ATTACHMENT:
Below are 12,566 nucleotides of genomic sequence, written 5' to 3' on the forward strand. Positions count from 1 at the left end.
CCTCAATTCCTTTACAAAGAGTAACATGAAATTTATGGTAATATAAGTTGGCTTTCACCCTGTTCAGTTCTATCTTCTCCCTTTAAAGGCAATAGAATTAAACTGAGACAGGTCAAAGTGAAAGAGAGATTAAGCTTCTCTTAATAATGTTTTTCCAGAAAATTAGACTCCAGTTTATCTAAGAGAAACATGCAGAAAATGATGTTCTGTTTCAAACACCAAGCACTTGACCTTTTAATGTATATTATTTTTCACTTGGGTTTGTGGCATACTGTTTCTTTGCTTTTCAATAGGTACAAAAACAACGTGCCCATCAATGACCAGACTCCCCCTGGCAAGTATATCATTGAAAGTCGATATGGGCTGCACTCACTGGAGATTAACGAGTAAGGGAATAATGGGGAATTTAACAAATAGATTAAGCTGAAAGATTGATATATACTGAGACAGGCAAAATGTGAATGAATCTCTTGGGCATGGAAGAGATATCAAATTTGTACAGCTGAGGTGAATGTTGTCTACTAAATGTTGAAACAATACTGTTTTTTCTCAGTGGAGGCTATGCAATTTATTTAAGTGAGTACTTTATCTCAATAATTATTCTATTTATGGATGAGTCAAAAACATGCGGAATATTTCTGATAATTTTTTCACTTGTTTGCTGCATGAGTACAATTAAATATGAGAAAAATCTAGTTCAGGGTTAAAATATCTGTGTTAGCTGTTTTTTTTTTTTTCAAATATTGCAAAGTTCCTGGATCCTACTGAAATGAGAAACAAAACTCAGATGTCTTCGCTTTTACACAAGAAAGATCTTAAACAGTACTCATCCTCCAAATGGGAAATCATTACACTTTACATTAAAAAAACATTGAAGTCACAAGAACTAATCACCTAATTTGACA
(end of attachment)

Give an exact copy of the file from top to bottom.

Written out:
Below are 12,566 nucleotides of genomic sequence, written 5' to 3' on the forward strand. Positions count from 1 at the left end.
CCTCAATTCCTTTACAAAGAGTAACATGAAATTTATGGTAATATAAGTTGGCTTTCACCCTGTTCAGTTCTATCTTCTCCCTTTAAAGGCAATAGAATTAAACTGAGACAGGTCAAAGTGAAAGAGAGATTAAGCTTCTCTTAATAATGTTTTTCCAGAAAATTAGACTCCAGTTTATCTAAGAGAAACATGCAGAAAATGATGTTCTGTTTCAAACACCAAGCACTTGACCTTTTAATGTATATTATTTTTCACTTGGGTTTGTGGCATACTGTTTCTTTGCTTTTCAATAGGTACAAAAACAACGTGCCCATCAATGACCAGACTCCCCCTGGCAAGTATATCATTGAAAGTCGATATGGGCTGCACTCACTGGAGATTAACGAGTAAGGGAATAATGGGGAATTTAACAAATAGATTAAGCTGAAAGATTGATATATACTGAGACAGGCAAAATGTGAATGAATCTCTTGGGCATGGAAGAGATATCAAATTTGTACAGCTGAGGTGAATGTTGTCTACTAAATGTTGAAACAATACTGTTTTTTCTCAGTGGAGGCTATGCAATTTATTTAAGTGAGTACTTTATCTCAATAATTATTCTATTTATGGATGAGTCAAAAACATGCGGAATATTTCTGATAATTTTTTCACTTGTTTGCTGCATGAGTACAATTAAATATGAGAAAAATCTAGTTCAGGGTTAAAATATCTGTGTTAGCTGTTTTTTTTTTTTTCAAATATTGCAAAGTTCCTGGATCCTACTGAAATGAGAAACAAAACTCAGATGTCTTCGCTTTTACACAAGAAAGATCTTAAACAGTACTCATCCTCCAAATGGGAAATCATTACACTTTACATTAAAAAAACATTGAAGTCACAAGAACTAATCACCTAATTTGACA